Cover Image for How to Avoid Scams & Identify Legit Tokens During Crypto Rally

How to Avoid Scams & Identify Legit Tokens During Crypto Rally


The amount of financial loss has been accumulated over the years to go beyond billions of dollars since the inception of cryptocurrencies, indebted by scammers’ sweet melodies chirping of free money and high return on investment. The Federal Trade Commission (FTC) reported over $1 billion of losses among 43,000 people from January 2021 through June 2022.

Compared to any other asset, a digital asset sits on top of a complex web of computer science jargon that most people would neither understand nor care about. Everyday news shuffles a variety of articles from ‘Junky turned Cryptocurrency Millionaire’ to ‘I Lost Everything to It’ that pique the readers’ interest. If one tries to look into this rabbit hole from the wrong angle (greed), it becomes too late to realize that they slipped right into a scam.

However, tech-savvy investors know their way around this. There are many online tools and methods available that you can follow to find the true nature of the token and flag them red if they seem suspicious.

In this article, we’ll utilize the simplest, i.e., Bitquery.

Duplicate Tokens

There is no legal or right way to define the existence of fake crypto apart from the intent of committing cyber crimes. Perpetrators aim to target ill-informed groups of people against the promise of ROI imitating as the real token, and thus, the vicious cycle of fraud begins.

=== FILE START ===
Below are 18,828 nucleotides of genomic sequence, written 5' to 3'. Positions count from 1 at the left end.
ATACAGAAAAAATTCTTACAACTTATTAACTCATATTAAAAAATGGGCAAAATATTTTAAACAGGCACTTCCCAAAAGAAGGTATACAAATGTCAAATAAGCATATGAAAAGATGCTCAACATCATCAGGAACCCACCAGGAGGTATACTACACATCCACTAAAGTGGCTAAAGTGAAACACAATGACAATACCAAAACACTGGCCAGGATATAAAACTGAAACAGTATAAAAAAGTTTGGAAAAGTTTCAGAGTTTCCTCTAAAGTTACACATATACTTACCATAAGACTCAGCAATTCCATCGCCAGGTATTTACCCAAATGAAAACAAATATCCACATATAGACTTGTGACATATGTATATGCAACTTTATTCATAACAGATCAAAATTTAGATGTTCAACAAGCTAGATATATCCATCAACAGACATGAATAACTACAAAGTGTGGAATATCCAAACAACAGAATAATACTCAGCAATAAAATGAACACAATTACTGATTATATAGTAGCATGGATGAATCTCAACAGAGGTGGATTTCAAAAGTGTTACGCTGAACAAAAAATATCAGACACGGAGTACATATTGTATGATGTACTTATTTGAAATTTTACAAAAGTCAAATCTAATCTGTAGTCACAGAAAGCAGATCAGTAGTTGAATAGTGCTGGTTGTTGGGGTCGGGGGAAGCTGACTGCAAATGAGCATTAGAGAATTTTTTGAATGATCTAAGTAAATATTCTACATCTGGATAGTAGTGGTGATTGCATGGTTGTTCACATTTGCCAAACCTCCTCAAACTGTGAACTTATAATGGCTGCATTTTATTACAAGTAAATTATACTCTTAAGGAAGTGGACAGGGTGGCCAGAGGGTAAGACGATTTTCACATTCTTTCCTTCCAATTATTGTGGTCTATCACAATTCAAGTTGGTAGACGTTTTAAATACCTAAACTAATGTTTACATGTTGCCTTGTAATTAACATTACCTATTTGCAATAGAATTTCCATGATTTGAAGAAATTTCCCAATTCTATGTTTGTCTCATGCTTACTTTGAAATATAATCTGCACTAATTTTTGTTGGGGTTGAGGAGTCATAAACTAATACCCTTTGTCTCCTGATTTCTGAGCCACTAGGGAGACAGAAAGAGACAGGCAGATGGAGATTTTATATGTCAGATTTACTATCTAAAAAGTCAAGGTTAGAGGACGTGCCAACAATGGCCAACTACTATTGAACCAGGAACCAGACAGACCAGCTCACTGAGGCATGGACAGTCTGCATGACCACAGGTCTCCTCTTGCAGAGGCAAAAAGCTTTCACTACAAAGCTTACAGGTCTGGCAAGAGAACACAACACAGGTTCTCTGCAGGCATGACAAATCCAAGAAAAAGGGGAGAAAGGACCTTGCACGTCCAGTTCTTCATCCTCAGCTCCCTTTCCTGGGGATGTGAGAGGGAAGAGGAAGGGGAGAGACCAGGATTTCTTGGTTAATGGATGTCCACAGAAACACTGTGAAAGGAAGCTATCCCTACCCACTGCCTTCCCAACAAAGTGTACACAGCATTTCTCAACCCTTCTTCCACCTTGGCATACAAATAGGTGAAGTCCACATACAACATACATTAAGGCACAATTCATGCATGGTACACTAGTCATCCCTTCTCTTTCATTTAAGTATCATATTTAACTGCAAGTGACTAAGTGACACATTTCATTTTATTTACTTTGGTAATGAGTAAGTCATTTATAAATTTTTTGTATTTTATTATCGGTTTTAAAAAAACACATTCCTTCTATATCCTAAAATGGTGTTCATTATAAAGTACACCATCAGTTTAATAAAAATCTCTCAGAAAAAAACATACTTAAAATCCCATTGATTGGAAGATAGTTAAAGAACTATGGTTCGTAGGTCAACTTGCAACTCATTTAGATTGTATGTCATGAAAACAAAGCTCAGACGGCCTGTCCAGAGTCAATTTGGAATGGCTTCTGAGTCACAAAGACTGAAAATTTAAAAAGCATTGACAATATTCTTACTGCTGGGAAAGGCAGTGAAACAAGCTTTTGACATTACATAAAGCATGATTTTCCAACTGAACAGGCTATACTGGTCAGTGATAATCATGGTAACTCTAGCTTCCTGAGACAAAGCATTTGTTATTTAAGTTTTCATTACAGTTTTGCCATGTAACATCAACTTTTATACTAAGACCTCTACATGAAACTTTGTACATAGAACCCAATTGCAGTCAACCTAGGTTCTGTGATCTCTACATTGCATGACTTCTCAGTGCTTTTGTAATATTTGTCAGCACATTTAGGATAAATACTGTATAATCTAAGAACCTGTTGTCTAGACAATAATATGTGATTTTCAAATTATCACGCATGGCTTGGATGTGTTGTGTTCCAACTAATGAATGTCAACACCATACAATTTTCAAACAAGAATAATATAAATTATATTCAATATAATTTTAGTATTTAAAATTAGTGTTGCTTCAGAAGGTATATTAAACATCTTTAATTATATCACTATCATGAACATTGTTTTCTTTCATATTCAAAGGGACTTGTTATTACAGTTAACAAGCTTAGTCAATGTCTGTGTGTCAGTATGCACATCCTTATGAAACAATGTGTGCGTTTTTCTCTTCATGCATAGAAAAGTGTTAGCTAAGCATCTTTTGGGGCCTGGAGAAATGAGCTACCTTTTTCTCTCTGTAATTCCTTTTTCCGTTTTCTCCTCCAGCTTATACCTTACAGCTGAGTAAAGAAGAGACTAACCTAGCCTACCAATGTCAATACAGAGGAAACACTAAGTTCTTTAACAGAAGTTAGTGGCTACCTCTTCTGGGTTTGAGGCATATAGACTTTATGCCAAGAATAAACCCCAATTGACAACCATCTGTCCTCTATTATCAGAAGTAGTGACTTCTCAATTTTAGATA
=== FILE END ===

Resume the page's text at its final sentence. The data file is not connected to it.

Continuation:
Multiple ways exist to identify malicious tokens amidst a large pool of look-alikes.

So, let’s save your funds.

Trading Volume Seems Fishy

This pie chart signifies that some of the tokens have less than 100 trades from 1 September to 29 November 2023 on Uniswap, which were extracted by querying the Ethereum data in the Bitquery IDE.

trading volume

Least traded tokens for the period Sept-Nov 2023

Now, the scammers can name their crypto token anything, so what do you think they’ll use to persuade the targets?

Popular tokens.

Which also comes with high-market value. Cherry on the top!

In the above chart, you can see BNB. At first glance, you won’t know any difference, but let’s zoom in a bit.

Fake BNB Instance

Average Daily Trading Volume (Nov’23): 0
Name: RonWeasleyTrumpZelda666Inu
Address: 0x0c16a22a66cc354896570be6e914a68317f8b67a
Symbol: BNB

Does anything look weird?

Like the token name being an ugly mess of a Harry Potter character, a USA ex-president, and a meme coin.

Real BNB Instance

Average Daily Trading Volume (Nov’23): >65
Name: BNB
Address: 0xb8c77482e45f1f44de1745f52c74426c631bdd52
Symbol: BNB

Next time you find an excellent crypto asset for investment, check out their token trading info here so you don’t regret it later.

Watch Out for Holder Count

The second way you can be wary of a fraudster scheme is by looking at the number of holders for that token. The rule of thumb is to be skeptical if you find a token with a holder’s count <2000. Since it is infeasible (however not impossible) to have more than 2000 fake wallet addresses, the likelihood of manipulating the holder’s count diminishes significantly.

Fake v/s Real USDT Holders

Tether USD (USDT) is at the forefront of stablecoin economies worldwide.

A stablecoin is a cryptocurrency whose value is tied to a fiat currency, such as USDT being pegged to the US dollar.